Aurora Public Schools board members during their March 21, 2023 meeting. SENTINEL SCREEN GRAB

AURORA | The Aurora Public Schools board will consider options for bringing in outside help next month to improve trust between members despite some directors recently questioning whether the effort would even be worthwhile.

The school board has struggled to reach consensus on a number of issues, a rift that has become more apparent in recent months as it undertakes the important work of selecting the district’s next superintendent. At a meeting in early March, outside search firm HYA presented a report to the district that named board governance as one of the district’s top five challenges.

“Comments included that the Board does not appear to understand their role and the governance model, can be ineffective in their communication, unfocused, and have appeared divisive and not aligned on priorities resulting in the appearance to work against each other and district leadership,” the report said.

The board members did not contradict the finding at the meeting.

“It is hard to see it in writing of course, but not a surprise,” president Debbie Gerkin said in a later interview with the Sentinel. 

Unlike other local municipalities, the board’s disagreements are not fueled by partisan or even philosophical rancor. The board members have voiced similar opinions regarding the importance of supporting APS’ diverse student body and the need to improve conditions for teachers and staff, and almost all of the sitting board members were endorsed by the APS teacher’s union during their campaigns.

Gerkin was vague about what caused the board’s issues, but she said the members were committed to addressing their challenges.

That led to an emotional conversation near the end of the board’s March 21 meeting, as the panel discussed working with either the Colorado Association of School Boards or another outside organization to provide support to the board that could include team-building work, professional development and diversity, equity and inclusion training.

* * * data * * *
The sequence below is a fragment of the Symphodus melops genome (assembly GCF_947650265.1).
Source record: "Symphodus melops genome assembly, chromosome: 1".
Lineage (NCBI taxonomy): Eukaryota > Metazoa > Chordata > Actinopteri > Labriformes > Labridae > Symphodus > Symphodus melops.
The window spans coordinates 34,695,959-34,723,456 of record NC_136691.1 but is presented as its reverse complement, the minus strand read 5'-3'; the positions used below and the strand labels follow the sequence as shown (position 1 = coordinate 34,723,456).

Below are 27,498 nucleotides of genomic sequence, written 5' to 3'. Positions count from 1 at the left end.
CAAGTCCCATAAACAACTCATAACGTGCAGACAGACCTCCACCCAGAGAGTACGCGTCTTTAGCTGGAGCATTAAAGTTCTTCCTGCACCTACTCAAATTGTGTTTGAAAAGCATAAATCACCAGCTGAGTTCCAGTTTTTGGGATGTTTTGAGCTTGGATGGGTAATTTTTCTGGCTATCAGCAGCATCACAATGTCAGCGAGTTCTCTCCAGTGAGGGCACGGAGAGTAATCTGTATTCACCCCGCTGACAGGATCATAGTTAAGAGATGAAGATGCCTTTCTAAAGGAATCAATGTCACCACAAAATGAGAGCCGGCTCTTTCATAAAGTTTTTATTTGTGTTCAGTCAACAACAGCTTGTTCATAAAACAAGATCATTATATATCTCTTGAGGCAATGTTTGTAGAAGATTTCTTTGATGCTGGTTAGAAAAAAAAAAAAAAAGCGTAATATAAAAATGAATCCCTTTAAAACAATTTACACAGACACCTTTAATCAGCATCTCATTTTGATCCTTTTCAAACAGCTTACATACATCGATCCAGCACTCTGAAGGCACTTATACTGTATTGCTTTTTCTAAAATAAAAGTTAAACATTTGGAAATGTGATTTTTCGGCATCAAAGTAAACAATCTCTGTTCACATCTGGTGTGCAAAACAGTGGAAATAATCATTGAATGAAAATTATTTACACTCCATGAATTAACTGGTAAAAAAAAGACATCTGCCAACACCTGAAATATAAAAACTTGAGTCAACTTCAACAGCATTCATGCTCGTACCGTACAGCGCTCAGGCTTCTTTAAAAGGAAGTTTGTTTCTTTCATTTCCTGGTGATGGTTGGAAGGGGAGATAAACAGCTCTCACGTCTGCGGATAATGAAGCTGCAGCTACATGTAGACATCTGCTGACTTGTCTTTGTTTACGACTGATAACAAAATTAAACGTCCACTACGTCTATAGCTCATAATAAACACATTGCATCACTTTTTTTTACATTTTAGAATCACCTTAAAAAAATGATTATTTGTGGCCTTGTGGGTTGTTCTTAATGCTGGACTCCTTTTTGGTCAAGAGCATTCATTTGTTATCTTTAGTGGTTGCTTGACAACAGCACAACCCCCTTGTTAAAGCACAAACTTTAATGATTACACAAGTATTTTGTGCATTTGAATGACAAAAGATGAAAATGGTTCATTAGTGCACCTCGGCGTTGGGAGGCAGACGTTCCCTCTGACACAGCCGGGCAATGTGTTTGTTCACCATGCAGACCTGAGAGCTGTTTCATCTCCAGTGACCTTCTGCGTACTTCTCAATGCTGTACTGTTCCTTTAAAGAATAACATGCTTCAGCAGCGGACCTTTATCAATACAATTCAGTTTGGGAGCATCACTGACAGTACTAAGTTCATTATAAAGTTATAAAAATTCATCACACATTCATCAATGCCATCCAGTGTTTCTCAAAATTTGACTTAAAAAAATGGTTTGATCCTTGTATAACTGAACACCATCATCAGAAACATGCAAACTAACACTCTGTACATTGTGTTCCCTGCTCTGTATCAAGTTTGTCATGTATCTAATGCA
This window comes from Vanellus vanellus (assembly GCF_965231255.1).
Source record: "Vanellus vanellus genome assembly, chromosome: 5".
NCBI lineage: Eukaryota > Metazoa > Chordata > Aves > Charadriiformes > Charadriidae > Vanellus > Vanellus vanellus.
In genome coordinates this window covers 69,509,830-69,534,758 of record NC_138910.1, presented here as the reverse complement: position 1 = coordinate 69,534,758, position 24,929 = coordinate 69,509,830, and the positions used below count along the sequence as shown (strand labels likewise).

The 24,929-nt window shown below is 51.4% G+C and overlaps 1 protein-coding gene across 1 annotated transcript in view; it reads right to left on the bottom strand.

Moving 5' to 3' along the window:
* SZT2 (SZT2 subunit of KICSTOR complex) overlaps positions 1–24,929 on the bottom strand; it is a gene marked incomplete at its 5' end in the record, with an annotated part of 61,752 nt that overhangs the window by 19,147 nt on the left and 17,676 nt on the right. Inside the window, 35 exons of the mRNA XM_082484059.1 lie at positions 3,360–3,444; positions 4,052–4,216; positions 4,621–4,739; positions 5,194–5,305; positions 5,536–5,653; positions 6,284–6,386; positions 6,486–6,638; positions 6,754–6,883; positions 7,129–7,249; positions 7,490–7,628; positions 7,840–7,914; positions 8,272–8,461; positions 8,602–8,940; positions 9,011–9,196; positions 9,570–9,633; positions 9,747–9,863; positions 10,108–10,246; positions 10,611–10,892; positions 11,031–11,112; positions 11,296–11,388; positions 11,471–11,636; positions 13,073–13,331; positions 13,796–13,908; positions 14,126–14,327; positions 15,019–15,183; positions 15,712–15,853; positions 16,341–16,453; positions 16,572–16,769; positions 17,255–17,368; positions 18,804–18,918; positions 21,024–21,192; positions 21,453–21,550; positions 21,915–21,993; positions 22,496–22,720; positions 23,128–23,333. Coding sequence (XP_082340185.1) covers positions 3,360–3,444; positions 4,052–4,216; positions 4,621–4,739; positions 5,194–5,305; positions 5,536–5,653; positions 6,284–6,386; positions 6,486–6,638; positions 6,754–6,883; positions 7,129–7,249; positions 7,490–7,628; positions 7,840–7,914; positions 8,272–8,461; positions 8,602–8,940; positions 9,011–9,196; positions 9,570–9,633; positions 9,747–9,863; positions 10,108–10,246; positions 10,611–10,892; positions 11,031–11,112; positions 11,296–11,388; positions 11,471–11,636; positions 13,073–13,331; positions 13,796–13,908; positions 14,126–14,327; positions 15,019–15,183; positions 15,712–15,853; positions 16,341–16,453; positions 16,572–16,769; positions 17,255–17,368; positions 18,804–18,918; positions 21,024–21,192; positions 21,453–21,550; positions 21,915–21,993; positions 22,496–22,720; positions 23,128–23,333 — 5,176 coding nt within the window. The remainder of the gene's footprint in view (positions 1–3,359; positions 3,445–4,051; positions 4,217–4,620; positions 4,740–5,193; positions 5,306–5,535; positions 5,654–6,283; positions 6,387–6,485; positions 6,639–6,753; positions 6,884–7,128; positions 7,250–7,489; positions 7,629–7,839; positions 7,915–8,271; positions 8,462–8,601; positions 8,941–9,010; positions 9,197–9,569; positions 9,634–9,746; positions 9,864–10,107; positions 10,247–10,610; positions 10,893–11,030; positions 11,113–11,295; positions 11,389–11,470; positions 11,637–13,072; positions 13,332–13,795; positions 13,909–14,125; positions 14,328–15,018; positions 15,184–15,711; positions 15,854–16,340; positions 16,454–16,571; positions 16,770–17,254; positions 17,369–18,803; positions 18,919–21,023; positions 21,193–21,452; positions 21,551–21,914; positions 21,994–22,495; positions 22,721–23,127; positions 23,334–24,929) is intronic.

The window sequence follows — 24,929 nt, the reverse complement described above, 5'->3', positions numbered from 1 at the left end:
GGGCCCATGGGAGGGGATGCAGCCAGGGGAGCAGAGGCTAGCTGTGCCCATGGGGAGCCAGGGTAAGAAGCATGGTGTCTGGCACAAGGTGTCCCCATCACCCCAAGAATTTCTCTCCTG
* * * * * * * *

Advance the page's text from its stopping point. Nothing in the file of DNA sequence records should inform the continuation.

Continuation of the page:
Gerkin suggested that the work could start with the board’s already scheduled retreat in August, though board member Tramaine Duncan questioned whether it would be worthwhile to start something before this fall’s school board election.

The first terms of three of the board’s seven members — Nichelle Ortiz, Stephanie Mason and Vicki Reinhard — expire in December. Mason has signaled that she does not plan to run again.

“I don’t really want to commit to anything else that’s going to have more time away from my family,” Duncan said. That’s just where I’m at. We don’t get paid for this job, there’s a lot of emotional stress that goes into this job, there’s people that may or may not be here after November of this year so I don’t really want us to go through a kumbaya together and have to do it again in November with a whole new reiteration of the board. I don’t want to waste my time.”

Duncan also said he was frustrated by being misidentified during board roll call votes and by district employees misspelling his name in emails.

“I just, I have no interest,” he said. “That’s where I’m at personally.”

Ortiz said she was sympathetic to Duncan’s concerns about the election but she also wanted to be responsive to the issues raised in the HYA report.

“I don’t want to be negligent for the next six months,” she said.

She particularly said she would like the board to do some work on diversity, equity and inclusion and said she had an organization in mind that might be a good fit.

Board member Michael Carter said that he would support doing some type of trust building work but returned to Duncan’s comments.